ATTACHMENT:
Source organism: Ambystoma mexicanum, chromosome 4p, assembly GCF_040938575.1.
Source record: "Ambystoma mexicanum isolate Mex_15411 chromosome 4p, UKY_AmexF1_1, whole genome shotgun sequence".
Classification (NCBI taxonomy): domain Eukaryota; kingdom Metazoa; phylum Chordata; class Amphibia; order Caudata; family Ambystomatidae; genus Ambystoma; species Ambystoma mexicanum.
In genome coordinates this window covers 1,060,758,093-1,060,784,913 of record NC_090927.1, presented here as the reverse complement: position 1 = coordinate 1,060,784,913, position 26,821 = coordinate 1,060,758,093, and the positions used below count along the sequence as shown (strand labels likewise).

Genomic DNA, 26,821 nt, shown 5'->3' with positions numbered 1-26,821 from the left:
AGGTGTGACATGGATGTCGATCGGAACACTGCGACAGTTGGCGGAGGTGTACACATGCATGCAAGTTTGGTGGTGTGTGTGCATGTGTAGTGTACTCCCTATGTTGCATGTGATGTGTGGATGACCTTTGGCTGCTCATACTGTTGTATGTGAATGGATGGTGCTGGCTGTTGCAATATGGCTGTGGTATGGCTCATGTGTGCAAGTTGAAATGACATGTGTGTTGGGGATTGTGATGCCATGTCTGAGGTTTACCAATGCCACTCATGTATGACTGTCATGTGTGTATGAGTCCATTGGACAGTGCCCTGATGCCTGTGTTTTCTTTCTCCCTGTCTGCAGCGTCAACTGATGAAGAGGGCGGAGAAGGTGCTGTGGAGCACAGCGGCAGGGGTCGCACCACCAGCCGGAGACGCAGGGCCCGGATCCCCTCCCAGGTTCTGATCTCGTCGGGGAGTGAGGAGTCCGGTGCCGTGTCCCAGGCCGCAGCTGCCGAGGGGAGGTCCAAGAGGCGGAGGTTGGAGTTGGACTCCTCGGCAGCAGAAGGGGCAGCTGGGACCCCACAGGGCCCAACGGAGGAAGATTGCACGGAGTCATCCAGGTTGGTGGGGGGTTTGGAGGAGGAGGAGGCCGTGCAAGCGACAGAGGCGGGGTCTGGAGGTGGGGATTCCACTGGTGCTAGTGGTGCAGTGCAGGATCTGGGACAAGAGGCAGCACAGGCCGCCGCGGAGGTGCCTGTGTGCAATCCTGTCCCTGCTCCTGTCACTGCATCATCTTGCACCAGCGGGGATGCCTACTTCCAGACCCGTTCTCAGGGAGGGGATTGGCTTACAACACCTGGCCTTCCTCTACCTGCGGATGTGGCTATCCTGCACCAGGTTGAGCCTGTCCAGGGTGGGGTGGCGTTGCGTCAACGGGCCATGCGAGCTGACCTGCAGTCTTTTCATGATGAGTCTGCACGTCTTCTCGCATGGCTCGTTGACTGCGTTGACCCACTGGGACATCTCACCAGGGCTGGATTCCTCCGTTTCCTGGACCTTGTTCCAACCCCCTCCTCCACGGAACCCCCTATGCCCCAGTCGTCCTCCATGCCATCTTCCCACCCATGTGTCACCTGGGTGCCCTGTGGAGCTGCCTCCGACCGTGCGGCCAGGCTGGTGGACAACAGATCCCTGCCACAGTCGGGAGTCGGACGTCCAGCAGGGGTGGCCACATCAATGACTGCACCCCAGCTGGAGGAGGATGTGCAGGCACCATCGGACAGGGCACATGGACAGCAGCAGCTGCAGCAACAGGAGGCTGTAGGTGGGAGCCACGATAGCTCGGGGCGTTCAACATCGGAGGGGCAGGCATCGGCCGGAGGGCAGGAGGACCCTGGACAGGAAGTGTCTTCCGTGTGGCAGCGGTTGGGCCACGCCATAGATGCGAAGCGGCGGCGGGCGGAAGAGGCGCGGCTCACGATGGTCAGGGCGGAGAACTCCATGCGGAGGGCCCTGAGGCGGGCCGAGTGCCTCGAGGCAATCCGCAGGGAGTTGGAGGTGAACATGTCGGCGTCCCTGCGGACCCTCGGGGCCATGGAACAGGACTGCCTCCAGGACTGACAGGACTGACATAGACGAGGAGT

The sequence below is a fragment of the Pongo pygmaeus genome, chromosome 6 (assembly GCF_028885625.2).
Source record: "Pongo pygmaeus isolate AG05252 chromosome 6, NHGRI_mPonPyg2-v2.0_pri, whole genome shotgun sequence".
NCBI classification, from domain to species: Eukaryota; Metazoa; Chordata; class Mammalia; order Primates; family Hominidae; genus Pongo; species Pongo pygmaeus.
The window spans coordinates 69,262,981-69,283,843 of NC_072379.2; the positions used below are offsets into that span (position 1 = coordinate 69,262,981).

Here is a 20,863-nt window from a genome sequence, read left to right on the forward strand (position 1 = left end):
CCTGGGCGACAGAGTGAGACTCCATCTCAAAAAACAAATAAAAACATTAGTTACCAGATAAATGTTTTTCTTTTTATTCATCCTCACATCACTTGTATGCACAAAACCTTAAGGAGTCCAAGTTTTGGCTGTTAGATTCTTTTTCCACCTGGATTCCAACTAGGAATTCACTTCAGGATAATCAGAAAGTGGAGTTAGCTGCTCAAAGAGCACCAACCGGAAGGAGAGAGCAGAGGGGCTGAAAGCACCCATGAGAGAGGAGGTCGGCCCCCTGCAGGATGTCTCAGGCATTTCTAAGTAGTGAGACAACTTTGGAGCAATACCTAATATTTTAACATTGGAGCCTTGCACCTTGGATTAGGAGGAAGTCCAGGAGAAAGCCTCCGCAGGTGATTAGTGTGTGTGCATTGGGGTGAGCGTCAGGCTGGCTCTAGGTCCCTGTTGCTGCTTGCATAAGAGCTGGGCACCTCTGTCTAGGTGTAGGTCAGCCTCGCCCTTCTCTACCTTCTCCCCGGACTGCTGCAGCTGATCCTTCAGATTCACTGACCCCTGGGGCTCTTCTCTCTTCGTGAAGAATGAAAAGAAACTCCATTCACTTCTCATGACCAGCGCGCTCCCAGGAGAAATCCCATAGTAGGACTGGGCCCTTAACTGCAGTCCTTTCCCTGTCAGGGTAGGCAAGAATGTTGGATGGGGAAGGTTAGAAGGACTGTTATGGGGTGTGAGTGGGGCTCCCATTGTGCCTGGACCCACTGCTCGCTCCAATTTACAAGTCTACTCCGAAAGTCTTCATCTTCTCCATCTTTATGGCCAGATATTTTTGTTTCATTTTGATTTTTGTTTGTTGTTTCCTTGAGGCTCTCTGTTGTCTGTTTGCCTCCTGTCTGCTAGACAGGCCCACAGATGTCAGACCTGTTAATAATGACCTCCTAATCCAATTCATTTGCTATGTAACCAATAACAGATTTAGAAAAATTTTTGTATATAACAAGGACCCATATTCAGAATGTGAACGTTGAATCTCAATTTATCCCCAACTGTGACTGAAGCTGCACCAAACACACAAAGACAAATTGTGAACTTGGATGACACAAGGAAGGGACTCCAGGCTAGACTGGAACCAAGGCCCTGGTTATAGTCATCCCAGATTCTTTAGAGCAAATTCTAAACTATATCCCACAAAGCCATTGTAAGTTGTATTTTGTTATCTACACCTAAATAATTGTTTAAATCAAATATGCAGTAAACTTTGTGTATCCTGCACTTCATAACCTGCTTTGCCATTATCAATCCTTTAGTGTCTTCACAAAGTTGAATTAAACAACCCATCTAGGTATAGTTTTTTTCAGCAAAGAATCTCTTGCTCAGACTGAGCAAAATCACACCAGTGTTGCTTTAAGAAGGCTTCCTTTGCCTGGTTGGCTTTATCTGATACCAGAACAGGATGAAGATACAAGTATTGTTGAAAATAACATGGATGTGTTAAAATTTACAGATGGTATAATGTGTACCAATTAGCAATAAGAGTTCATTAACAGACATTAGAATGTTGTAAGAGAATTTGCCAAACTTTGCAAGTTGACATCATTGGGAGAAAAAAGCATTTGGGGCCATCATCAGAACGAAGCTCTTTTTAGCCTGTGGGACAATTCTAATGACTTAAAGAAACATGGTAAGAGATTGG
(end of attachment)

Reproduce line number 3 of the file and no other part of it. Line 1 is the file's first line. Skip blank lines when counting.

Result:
Classification (NCBI taxonomy): domain Eukaryota; kingdom Metazoa; phylum Chordata; class Amphibia; order Caudata; family Ambystomatidae; genus Ambystoma; species Ambystoma mexicanum.